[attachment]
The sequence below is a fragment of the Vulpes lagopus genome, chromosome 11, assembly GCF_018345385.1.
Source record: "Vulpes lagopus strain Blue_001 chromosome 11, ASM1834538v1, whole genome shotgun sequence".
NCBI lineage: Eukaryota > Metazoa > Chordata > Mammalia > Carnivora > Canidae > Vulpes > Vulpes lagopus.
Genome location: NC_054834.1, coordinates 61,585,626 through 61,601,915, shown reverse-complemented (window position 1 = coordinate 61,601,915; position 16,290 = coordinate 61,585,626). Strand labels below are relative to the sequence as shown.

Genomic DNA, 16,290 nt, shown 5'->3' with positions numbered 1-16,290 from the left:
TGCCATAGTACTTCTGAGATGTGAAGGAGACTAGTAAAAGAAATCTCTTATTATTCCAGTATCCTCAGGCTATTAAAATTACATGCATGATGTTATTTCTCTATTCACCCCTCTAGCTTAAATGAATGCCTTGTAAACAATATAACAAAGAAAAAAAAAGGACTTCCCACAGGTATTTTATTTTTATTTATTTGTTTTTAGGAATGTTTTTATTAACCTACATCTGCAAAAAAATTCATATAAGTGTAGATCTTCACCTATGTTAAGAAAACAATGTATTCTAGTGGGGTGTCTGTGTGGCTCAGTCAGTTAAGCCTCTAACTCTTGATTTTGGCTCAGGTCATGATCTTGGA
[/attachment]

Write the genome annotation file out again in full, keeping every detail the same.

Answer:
The sequence below is a fragment of the Vulpes lagopus genome, chromosome 11, assembly GCF_018345385.1.
Source record: "Vulpes lagopus strain Blue_001 chromosome 11, ASM1834538v1, whole genome shotgun sequence".
NCBI lineage: Eukaryota > Metazoa > Chordata > Mammalia > Carnivora > Canidae > Vulpes > Vulpes lagopus.
Genome location: NC_054834.1, coordinates 61,585,626 through 61,601,915, shown reverse-complemented (window position 1 = coordinate 61,601,915; position 16,290 = coordinate 61,585,626). Strand labels below are relative to the sequence as shown.

Genomic DNA, 16,290 nt, shown 5'->3' with positions numbered 1-16,290 from the left:
TGCCATAGTACTTCTGAGATGTGAAGGAGACTAGTAAAAGAAATCTCTTATTATTCCAGTATCCTCAGGCTATTAAAATTACATGCATGATGTTATTTCTCTATTCACCCCTCTAGCTTAAATGAATGCCTTGTAAACAATATAACAAAGAAAAAAAAAGGACTTCCCACAGGTATTTTATTTTTATTTATTTGTTTTTAGGAATGTTTTTATTAACCTACATCTGCAAAAAAATTCATATAAGTGTAGATCTTCACCTATGTTAAGAAAACAATGTATTCTAGTGGGGTGTCTGTGTGGCTCAGTCAGTTAAGCCTCTAACTCTTGATTTTGGCTCAGGTCATGATCTTGGA